A few months ago when Arts Council England announced their funding allocation for the next four years, one of the shocks that came out of it was the dropping of Liverpool’s MDI as a National Portfolio Organisation (NPO).
Headlines around that time always focus on the positive, the theatres and companies that successfully secure another few years of regular, significant income. And of course, it’s great news for those who get to carry on as normal, but to celebrate that too much when loss of funding could likely mean a death knell for others always seems a little bad taste.
Hope Street-based MDI – Merseyside Dance Initiative, as was, and whose mission statement is “inspiring people through dance” – had relied on ACE funding for 25 years. It was one of their major sources of income – and their withdrawal came as a complete surprise. They are, thankfully, not giving up without a fight; but the future is uncertain. I’ve been wanting to write something since then, but never got round to it although it has played on my mind a great deal. So better late than never, here it is:
MDI to me is one of the most diverse, inclusive, intelligent and vibrant multi-racial arts organisations we have. No other champions, promotes and educates in dance in all forms the way they do. More recently, MDI has aimed to found a dedicated dance house in the city – something it is hard to believe a place as culture-mad as Liverpool doesn’t have.
It is best known for its flagship LEAP festival, that brings top choreographers from around the globe together for public performances, workshops and discussions. They always support national events like Big Dance, with performances across the city. And when they go big, they go big – helping to bring Mark Morris’s premiere of Pepperland to huge audiences at the Royal Court was a sweet moment. World-renowned choreographers like Akram Khan and Matthew Bourne have brought their work to Liverpool and LEAP over the years thanks to MDI.
But it’s not just about the major events, at all; it’s the African dance summer schools for kids; tea dances for people living with Parkinson’s (and dementia, too, before again losing funding when the Alzheimer’s Society pulled out of Liverpool); the 50 Moves older people’s troupe (which got to perform at Saddler’s Wells), the Open Level Ballet class for everyone, and so much more.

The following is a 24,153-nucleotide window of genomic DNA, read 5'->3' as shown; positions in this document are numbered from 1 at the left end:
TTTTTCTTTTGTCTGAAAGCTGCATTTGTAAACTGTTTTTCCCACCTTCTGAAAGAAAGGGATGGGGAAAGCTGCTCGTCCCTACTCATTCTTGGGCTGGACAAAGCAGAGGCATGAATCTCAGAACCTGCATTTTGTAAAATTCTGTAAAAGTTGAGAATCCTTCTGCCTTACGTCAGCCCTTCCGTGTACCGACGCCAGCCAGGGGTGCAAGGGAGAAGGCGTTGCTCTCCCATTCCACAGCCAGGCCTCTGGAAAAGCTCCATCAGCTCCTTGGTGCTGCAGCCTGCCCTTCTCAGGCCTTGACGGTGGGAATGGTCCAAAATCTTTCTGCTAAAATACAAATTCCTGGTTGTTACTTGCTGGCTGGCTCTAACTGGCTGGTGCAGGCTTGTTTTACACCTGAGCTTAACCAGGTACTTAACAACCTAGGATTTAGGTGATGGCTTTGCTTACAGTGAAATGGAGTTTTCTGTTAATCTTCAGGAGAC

MDI’s artistic director Karen Gallagher can be found at any and every dance event and performance in the city, supporting practitioners, promoting talent and working hard to increase local audiences.
One of the most moving and rewarding things I saw this year was the LEAP festival’s community showcase, which really showed the breadth and depth of MDI’s work, with pieces from all kinds of dance groups including children, young people with learning difficulties, Voguers, young black women and amateur ballet dancers. It was there you could really see the power and the magic of dance, the stories it can tell, and the potential it had unlocked in all manner of different people.
MDI remains core-funded and has generated some £6m for dance in the city region over the years. It is also worrying that neighbouring Dance Manchester also lost its NPO status in the latest round of ACE funding (which ends next year). The politics of it all raises a lot of questions – why pull out after decades of support, and proven success in community outreach? A big controversy this time was the allocation of millions of pounds to a new theatre company that was only set up by the (soon-to-be former) artistic director of Shakespeare’s Globe, Emma Rice, days before the deadline, that has not even begun to produce work yet.
So what will this mean for dance in the North West region as a whole? MDI aren’t about to give up – which is a good thing, because Liverpool can’t afford to lose them.
The post Why Liverpool needs MDI appeared first on MADE UP.